Canadian government a tough sell, says Mitel chairman

Federal procurement practices, which allegedly favour foreign systems integrators, are helping to bury Canada’s IT and telcom industries, Mitel Networks Corp. chairman Terry Matthews said Wednesday.

During a keynote address at the Research Money conference in Toronto, Matthews said in 40 years in Canadian high-tech, he has never seen it this bad.

“I am not a happy camper,” said Matthews, a British-born industry veteran who has helped start a total of 80 companies, including Ottawa-based private branch exchange maker Mitel and Newbridge Networks, which was acquired by French manufacturer Alcatel SA in 2000.

Though he became rich from Mitel, which rapidly gained market share and appreciated in value between 1976 and 1982, Matthews fears the current investment climate makes it very difficult for Canadian technology entrepreneurs to replicate his success.

Not only is it difficult to raise venture capital funding today, but with competition from Silicon Valley, it is difficult to keep hard-working technology executives in Canada and it’s more difficult to get funding through programs such as the National Research Council’s Industrial Research Assistance Program, Matthews said.

On top of that, he said, government contracting practices tilt the playing field in favour of American systems integrators, who often buy their equipment from U.S. firms instead of Canadian technology startups.

“Ever try to sell anything to the federal government?” he rhetorically asked the audience at the event, which was hosted by the Information Technology Association of Canada (ITAC), an Ottawa-based lobby group.

The root of the problem, he said, is that Canadians are more honest than government officials and industry executives in other countries.

As a result, he suggested, Canadian government departments tend to adhere to the letter of fair trade rules stipulated by accords such as the General Agreement on Tariffs and Trade (GATT), but bureaucrats in other countries do what they can to favour homegrown companies.

“In Germany, if they have a large procurement, they (ensure German) technology companies have all kind of notice,” he said. “Whereas Canadians tend to be absolutely honest, (in) other countries (they) tend to be honest but not absolutely honest.”

In Canada, many large contracts are awarded through one department, Public Works and Government Services Canada (PWGSC). A spokesperson for PWGSC said that “Public Works is very committed to making Canadian companies able to compete on different contracts…we regularly consult with Canadian industry groups.”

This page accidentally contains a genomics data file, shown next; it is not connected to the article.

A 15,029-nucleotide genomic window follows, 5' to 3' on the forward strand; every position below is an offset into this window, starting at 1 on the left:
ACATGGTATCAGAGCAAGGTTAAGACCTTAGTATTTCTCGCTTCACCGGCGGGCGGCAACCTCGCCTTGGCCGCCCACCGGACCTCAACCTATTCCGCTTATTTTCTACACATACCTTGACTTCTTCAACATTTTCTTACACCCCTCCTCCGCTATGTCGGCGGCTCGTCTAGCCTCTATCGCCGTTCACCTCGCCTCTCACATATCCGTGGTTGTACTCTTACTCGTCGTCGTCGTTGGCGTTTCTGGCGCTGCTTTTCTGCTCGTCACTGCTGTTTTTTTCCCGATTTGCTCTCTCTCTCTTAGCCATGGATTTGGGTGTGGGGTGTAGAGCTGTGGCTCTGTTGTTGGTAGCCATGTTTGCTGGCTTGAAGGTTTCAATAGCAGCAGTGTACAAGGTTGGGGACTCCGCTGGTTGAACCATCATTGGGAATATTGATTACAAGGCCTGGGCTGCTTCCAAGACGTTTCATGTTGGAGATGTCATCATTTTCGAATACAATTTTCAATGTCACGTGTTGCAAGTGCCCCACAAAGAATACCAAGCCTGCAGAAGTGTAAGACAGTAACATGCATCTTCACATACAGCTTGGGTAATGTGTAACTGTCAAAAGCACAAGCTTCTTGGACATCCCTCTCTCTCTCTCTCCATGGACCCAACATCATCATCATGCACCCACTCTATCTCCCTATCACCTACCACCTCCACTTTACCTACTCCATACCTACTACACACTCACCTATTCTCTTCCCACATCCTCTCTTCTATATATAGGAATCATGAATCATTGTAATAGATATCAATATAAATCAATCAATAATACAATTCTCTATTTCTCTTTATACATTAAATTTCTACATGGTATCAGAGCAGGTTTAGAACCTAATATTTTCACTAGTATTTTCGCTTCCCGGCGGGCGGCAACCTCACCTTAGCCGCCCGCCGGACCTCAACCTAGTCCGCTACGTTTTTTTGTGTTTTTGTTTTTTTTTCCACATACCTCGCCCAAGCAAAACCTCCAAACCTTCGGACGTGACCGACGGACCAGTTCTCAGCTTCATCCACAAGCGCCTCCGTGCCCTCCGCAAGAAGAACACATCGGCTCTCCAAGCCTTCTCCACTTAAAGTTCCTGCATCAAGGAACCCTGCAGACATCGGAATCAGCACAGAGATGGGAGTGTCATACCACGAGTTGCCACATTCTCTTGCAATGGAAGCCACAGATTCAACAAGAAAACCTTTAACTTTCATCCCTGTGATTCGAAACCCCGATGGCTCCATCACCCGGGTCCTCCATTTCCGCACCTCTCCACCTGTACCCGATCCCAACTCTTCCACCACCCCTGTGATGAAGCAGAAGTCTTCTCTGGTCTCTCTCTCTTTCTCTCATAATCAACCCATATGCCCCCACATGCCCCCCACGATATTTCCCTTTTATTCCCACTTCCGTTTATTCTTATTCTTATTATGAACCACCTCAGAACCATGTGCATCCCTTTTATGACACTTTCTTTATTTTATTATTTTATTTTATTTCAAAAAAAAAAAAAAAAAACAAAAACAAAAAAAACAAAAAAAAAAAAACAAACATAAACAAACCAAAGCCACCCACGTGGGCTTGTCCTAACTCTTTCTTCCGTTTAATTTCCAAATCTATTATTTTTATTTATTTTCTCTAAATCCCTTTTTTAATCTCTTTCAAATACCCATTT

The spokesperson noted that companies based in the U.S. also have Canadian counterparts that provide employment in Canada and “they can certainly bid for Canadian government contracts.”

Contracts are also subject to Canadian law and procurement regulations, plus international trade agreements such as the North American Free Trade Agreement, according to PWGSC.

“These agreements provide for (more) competition and they require non- discriminatory procurement practices as per Canadian procurement regulations. At a certain level we have to comply with these agreements.”

Yet, according to Matthews, a lack of success in government contracts is not only hindering the Canadian tech sector, but it is exacerbating the problem.

“If you can’t sell to your own government, how do you expect to sell it somewhere else?”

If for example a nascent telecommunications equipment manufacturer tries to sell technology to a foreign telco such as France Telecom, the carrier would not normally sign a deal. If the buyers are convinced they actually need the technology, Matthews said, they will normally go to an established vendor, largely out of fear a small startup could go out of business and therefore stop supporting products.

“They might say, ‘Work with one of our vendors,'” he said, adding the domestic market in Canada is so small that startups in the IT and telecom sectors must export products if they want to stay alive, but as a group, Canadians are not doing so well.

“In Canada we’re not participating very well in global telecom,” he said, advising audience members if they start a technology firm they need to sell internationally.

“Don’t be a corner store. Become global.”

But aside from Waterloo, Ont.-based Research in Motion Inc., Canada has few large success stories in the sector, he said. Part of the problem is an overemphasis on the petrochemical and mining sectors, he said.

“We need to shout loud about the advantages of Canadian technology and not just what they are digging out of the ground.”

Another problem is outsourcing to countries like India and China, where salaries are much lower, he said.

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